Walk this way: LSBU research spearheads nationwide ‘Walkactive’ campaign
06 June 2014
Joanna Hall –
a leading independent fitness expert – created 'Walkactive' in 2008, hailing it
as a revolutionary walking technique that could stimulate radical changes in body
shape, posture, and health.
Walkactive technique encourages participants to walk through the whole of the
foot while attending to specific mechanical considerations within the gait
cycle, including: hip stabilisation, retracted shoulders and correct use of the
arms - all of which have been suggested to improve health and wellbeing by
improving posture and promoting weight loss.
these anecdotal benefits, Joanna Hall approached Dr Darren James of LSBU's Sport & Exercise Science Research
Centre (SESRC). The
research centre is internationally recognised for its expertise in movement neuroscience,
muscle metabolism and clinical and applied science.
said: "Since creating my Walkactive technique and seeing our clients
improvements in their posture, body shape and joint discomfort. I have always
wanted to have some scientific verification into the merits the system.
centre at London South Bank University is internationally recognised but I was
also particularly keen to work with the team there - led by Dr Darren James -
due to his specialist research interest in walking. Walking is the most accessible form of
exercise for the vast majority of people so to have the Walkactive technique
examined in terms of its health and benefits by a team who specialise in
walking has been very exciting."
2013, Telegraph readers were invited to take part in a scientific study at LSBU
that aimed to demonstrate the effects of the Walkactive technique.
thousands of submissions, 24 participants, whose only physical activity amounted
to leisurely walking, were chosen to follow a 28-day Walkactive plan. Their responses
would be compared with a control group of 10 people who were matched for baseline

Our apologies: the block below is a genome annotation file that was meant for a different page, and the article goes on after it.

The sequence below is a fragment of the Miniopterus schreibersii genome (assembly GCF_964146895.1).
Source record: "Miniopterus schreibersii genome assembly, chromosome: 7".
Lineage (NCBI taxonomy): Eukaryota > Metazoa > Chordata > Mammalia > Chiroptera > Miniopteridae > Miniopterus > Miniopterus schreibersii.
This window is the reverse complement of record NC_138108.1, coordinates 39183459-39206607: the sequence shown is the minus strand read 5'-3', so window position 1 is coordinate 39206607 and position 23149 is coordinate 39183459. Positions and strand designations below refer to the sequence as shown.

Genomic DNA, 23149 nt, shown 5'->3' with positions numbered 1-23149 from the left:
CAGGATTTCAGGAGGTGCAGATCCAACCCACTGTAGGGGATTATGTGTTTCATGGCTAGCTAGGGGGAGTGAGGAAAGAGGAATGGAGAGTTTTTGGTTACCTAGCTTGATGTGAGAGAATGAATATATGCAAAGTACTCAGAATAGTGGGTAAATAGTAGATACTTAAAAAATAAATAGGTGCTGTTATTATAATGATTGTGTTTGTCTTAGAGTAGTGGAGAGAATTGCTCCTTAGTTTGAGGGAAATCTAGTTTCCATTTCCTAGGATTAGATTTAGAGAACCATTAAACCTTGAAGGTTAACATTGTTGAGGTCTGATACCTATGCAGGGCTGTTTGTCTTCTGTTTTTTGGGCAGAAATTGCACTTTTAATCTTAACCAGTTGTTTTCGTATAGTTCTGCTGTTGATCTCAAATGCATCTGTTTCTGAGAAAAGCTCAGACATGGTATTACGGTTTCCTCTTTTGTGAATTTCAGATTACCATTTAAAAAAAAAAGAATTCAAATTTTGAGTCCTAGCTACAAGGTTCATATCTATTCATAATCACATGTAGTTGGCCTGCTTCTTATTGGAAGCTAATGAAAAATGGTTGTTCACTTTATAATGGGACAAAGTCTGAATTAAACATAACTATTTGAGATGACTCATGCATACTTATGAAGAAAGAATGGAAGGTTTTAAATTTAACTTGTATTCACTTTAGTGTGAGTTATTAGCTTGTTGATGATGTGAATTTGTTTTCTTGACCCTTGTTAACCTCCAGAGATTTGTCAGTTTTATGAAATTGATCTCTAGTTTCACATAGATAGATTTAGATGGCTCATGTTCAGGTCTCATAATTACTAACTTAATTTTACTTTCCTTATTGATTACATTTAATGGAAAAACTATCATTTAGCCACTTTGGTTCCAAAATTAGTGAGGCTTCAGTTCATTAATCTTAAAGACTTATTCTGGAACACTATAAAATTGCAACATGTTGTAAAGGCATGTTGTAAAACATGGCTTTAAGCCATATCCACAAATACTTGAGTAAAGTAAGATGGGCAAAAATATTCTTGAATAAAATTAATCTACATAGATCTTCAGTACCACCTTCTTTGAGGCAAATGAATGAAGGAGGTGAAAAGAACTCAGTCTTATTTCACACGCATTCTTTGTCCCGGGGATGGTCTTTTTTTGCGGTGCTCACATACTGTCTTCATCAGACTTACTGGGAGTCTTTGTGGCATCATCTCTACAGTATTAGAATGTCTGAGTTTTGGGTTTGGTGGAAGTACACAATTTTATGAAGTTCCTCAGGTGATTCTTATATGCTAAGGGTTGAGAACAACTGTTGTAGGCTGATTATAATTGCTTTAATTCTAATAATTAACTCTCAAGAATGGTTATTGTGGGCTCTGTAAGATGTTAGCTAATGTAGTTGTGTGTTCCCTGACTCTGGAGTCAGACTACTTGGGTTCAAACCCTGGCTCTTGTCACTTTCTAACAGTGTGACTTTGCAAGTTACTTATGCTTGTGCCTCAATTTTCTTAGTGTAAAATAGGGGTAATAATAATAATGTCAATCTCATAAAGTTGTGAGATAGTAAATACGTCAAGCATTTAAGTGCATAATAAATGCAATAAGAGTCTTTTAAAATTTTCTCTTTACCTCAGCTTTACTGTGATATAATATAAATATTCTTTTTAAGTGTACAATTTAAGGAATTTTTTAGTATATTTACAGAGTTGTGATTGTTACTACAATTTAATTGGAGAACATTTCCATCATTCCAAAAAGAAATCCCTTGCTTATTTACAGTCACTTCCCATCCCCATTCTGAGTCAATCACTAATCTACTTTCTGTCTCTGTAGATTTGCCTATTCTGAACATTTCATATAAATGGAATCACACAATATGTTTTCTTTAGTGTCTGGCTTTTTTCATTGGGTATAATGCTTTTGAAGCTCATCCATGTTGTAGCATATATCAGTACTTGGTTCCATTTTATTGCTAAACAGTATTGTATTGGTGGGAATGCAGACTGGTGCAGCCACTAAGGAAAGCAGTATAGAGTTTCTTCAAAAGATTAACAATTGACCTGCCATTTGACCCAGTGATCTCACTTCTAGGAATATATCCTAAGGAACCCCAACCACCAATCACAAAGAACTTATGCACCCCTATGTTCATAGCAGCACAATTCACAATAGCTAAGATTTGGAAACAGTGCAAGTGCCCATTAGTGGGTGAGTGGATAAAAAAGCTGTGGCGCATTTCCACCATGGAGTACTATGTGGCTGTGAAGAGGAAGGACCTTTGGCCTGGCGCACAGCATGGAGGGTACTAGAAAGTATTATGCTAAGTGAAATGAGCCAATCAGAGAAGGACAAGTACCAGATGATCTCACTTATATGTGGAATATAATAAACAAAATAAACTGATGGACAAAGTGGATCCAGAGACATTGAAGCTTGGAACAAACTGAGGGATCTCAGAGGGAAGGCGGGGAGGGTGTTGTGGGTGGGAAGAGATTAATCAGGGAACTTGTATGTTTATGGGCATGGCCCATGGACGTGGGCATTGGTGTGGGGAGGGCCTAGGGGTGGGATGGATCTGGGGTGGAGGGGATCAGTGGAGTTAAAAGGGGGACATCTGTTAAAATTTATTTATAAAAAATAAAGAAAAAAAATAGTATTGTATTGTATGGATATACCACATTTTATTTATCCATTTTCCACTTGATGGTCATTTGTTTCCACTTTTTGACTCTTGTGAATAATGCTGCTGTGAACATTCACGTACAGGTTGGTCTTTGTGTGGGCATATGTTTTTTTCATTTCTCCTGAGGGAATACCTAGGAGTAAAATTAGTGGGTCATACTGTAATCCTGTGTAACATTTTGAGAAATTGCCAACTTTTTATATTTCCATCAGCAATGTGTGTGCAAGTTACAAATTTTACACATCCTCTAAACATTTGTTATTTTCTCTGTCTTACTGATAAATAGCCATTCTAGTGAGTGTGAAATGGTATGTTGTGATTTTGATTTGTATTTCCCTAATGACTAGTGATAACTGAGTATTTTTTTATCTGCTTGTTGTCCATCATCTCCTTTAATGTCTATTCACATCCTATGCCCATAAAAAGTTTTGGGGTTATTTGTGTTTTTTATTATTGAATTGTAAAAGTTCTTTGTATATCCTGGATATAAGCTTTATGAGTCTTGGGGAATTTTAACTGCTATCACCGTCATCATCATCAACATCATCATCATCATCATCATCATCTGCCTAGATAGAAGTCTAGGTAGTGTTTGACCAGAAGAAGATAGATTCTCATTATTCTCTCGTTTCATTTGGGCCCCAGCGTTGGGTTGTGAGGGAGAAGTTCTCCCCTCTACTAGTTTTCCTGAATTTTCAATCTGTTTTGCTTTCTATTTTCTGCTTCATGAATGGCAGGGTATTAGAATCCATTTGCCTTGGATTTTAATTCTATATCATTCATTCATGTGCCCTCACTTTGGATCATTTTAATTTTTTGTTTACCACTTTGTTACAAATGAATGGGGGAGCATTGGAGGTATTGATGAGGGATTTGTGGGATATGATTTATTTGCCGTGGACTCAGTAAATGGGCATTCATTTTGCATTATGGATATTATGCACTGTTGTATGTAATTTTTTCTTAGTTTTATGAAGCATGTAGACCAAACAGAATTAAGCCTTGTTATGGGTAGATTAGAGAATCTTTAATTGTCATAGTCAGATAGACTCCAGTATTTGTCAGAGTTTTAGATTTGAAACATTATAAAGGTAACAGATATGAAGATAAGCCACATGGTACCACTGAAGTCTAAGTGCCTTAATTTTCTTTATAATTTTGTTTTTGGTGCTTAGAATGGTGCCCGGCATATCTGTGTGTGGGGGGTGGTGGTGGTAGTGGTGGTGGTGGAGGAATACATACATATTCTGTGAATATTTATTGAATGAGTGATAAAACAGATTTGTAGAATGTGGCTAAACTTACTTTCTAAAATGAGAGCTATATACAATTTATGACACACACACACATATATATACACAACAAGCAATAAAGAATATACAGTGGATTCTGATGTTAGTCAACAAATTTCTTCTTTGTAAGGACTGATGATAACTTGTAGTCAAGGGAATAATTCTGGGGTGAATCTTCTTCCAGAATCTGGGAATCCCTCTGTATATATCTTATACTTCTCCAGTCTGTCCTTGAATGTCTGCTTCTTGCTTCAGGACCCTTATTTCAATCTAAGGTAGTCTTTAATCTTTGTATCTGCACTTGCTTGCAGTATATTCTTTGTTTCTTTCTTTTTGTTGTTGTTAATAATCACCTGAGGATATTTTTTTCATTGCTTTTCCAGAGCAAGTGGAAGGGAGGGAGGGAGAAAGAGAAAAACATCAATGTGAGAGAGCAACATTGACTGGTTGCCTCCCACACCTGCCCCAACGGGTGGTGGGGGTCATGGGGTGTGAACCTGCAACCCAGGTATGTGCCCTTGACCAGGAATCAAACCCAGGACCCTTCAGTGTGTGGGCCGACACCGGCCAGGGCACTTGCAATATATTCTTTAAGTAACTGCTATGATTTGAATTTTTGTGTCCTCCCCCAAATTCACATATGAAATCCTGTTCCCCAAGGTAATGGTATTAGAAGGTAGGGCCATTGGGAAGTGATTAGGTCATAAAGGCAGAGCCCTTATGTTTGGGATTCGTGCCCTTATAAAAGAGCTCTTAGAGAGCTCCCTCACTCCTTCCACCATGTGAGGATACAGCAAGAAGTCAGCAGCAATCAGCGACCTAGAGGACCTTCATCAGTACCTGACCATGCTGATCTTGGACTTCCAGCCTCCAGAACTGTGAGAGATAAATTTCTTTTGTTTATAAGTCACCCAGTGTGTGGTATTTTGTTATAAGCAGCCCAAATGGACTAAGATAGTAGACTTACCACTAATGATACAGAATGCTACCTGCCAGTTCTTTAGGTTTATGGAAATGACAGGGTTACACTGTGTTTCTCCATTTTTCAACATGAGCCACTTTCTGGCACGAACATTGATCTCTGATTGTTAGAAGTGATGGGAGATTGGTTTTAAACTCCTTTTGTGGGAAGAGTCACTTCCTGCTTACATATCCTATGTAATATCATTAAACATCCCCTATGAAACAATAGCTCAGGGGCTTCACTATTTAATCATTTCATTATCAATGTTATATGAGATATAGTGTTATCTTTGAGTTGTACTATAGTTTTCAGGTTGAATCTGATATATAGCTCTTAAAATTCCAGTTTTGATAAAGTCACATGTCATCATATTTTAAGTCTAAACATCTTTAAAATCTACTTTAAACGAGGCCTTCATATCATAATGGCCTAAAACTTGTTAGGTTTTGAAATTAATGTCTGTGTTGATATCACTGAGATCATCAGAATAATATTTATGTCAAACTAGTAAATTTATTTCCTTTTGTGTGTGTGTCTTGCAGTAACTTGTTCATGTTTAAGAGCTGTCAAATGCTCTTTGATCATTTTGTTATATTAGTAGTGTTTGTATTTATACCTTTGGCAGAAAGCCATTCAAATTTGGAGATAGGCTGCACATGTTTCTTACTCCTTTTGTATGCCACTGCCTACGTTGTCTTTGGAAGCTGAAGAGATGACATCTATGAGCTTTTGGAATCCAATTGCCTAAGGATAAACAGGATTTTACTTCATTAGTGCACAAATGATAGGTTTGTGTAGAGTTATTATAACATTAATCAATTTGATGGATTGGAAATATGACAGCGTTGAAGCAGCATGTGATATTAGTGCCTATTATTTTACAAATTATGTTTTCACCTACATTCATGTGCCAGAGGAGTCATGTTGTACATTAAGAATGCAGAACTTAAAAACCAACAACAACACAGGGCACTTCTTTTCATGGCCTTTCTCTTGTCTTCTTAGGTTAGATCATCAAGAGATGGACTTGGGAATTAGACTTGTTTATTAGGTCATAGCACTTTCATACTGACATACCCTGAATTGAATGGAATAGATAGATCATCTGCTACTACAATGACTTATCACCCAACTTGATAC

physical activity, and received no training and were asked not to alter their
James explained: "The results of the study showed that walking speed increased
in the Walkactive group by 23%. All of these participants reported that their
level of physical activity had increased since taking part in the study, whereas
none of the control group reported this. 96% of Walkactive participants
reported that their general wellbeing had improved since starting the study, as
opposed to 0% in the control group."
As a result of
the 28-day plan, significant reductions were found in body mass (2%), estimated
body fat percentage (3%), and in the skinfold measurement at the waist (15%).
Participants walked taller following the 28-day plan: their centre of mass
vertical displacement was significantly greater than pre-intervention measurements
as a result of improved posture and skeletal alignment. Correspondingly, ground
forces during the single-limb support phase of walking were significantly
lower, causing noticeable reductions in the force experienced at the knee and
weekend of 7-8 June 2014 The Telegraph will publish the results of the study,
with an accompanying 28-page guide encouraging its readers to follow the plan
and achieve similar positive results.